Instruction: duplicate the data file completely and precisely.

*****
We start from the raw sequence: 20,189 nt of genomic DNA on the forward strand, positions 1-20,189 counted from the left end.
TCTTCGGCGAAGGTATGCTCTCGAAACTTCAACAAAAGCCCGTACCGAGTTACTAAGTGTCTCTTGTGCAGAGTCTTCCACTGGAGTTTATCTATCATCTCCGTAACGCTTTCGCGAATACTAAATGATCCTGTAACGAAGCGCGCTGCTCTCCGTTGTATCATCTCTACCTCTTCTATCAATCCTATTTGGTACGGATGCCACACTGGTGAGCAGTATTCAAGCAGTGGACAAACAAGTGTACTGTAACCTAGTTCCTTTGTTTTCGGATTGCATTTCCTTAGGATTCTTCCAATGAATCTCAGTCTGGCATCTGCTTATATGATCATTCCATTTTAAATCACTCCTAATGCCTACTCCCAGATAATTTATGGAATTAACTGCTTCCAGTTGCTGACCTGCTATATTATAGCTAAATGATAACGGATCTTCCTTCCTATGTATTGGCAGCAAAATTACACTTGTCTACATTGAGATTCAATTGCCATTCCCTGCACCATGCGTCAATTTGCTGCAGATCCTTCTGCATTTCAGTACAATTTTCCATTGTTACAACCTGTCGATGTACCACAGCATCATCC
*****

We start from the raw sequence: 20,189 nt of genomic DNA on the forward strand, positions 1-20,189 counted from the left end.
TCTTCGGCGAAGGTATGCTCTCGAAACTTCAACAAAAGCCCGTACCGAGTTACTAAGTGTCTCTTGTGCAGAGTCTTCCACTGGAGTTTATCTATCATCTCCGTAACGCTTTCGCGAATACTAAATGATCCTGTAACGAAGCGCGCTGCTCTCCGTTGTATCATCTCTACCTCTTCTATCAATCCTATTTGGTACGGATGCCACACTGGTGAGCAGTATTCAAGCAGTGGACAAACAAGTGTACTGTAACCTAGTTCCTTTGTTTTCGGATTGCATTTCCTTAGGATTCTTCCAATGAATCTCAGTCTGGCATCTGCTTATATGATCATTCCATTTTAAATCACTCCTAATGCCTACTCCCAGATAATTTATGGAATTAACTGCTTCCAGTTGCTGACCTGCTATATTATAGCTAAATGATAACGGATCTTCCTTCCTATGTATTGGCAGCAAAATTACACTTGTCTACATTGAGATTCAATTGCCATTCCCTGCACCATGCGTCAATTTGCTGCAGATCCTTCTGCATTTCAGTACAATTTTCCATTGTTACAACCTGTCGATGTACCACAGCATCATCC